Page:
The singer’s 1987 solo debut, Faith, offered up a more mature and daring George Michael. "I Want Your Sex" sought to challenge taboos similar to Prince and Madonna, "Father Figure" offered a new depth of soul and the title track was a Bo Diddley-inspired rocker. Faith went to Number One in both the U.S. and UK, selling more than 25 million copies worldwide and winning a Grammy for Album of the Year. (Michael also won a Grammy for Best R&B Performance By A Duo Or Group With Vocal for 1987's "I Knew You Were Waiting (for Me)" with Aretha Franklin.)
Michael distanced himself even further from Wham! with 1990's Listen Without Prejudice Vol. 1, a #2 U.S. album thanks to the somber ballad "Praying for Time" and the searching, funky career retrospective "Freedom '90." The latter video found Michael eschewing the traditional appearance of a singer in a video, opting instead to use supermodels, including Cindy Crawford and Naomi Campbell, lip-syncing the song's lyrics.
Michael was disappointed with sales of Prejudice and sued Sony, claiming his label hadn't done enough to promote him. When the label refused to release his follow-up, Listen Without Prejudice Vol. 2, Michael spent much of the decade out of action musically. He wouldn't release another album until 1996's Older. The album was a respectable success commercially, though failed to reclaim Michael to the superstar level he attained in the 80s.
In 1998, Michael was arrested by a male undercover police officer for "engaging in a lewd act" in the men's room of a public park in Beverly Hills as part of a sting operation. Michael pleaded no contest, receiving a small fine and a sentence of community service. He would subsequently satiriz«se the incident in his video for the song "Outside," which featured men in police uniforms kissing. In response, the arresting officer, Marcelo Rodriguez, filed a $10 million emotional distress suit against Michael that was eventually tossed out of court.
Following the incident, Michael cleared up the questions about his sexual orientation that had been buzzing since his days in Wham! He came out as gay, and went public about his relationship with Kenny Goss, which had begun in 1996. In 2006, UK tabloid stories alleged that Michael cruised for anonymous sex.
Michael responded by noting it was not an issue with his partner and he felt no shame. "I've got no issue with cruising; it is something I have talked abut many times," he told Channel 4 (via Daily Mail). "You can't be ashamed about the situation if the person isn't shamed, and I am certainly not that. I should be able to be what I am to young, gay people, which is a man who has succeeded in the industry for 25 years." Michael and Goss would remain together for more than a decade.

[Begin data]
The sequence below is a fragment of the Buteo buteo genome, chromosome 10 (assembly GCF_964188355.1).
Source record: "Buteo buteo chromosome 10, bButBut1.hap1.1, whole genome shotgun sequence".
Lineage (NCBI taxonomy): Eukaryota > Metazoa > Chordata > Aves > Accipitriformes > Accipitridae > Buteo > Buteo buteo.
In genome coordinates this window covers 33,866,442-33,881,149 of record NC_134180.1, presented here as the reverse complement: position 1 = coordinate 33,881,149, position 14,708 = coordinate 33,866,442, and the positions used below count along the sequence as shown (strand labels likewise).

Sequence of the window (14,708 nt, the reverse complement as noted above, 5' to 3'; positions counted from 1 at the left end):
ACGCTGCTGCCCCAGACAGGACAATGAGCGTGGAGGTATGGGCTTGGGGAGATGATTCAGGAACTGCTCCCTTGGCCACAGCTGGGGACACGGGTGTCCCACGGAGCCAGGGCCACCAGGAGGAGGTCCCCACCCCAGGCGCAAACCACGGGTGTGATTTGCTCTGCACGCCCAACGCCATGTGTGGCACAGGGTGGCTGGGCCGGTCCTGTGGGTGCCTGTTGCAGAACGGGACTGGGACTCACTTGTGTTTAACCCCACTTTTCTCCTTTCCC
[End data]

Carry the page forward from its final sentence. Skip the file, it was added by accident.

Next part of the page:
Michael’s 1999 album, Songs From the Last Century, only made it to 157 on the Billboard 200. He bounced back in 2004 when Patience debuted at Number One on the UK albums chart and peaked at Number 12, but it would be his last studio album.
In 2006, Michael was arrested for drug possession in London, the first of a string of drug-related run-ins with the law for the singer culminating in a 2010 sentence of eight weeks in prison. Michael served four weeks. In 2011, Michael cancelled a concert for a viral infection that turned out to be severe pneumonia.
His most recent release was the 2014 live album, Symphonica, for which Michael collaborated with a symphony. It went gold in the UK. The BBC reports that Michael was reportedly working on a new album with producer and songwriter Naughty Boy earlier this month. As the New York Times notes, the singer had been planning an expanded reissue of Listen Without Prejudice Vol. 1 alongside a documentary on his career titled Freedom.
Michael remained confident and defiant throughout his career. "I don’t want any children; I don’t want responsibility," he told Time Out in 2007. "I am gay, I smoke weed and I do exactly what I want in my life because of my talent."
© Rolling Stone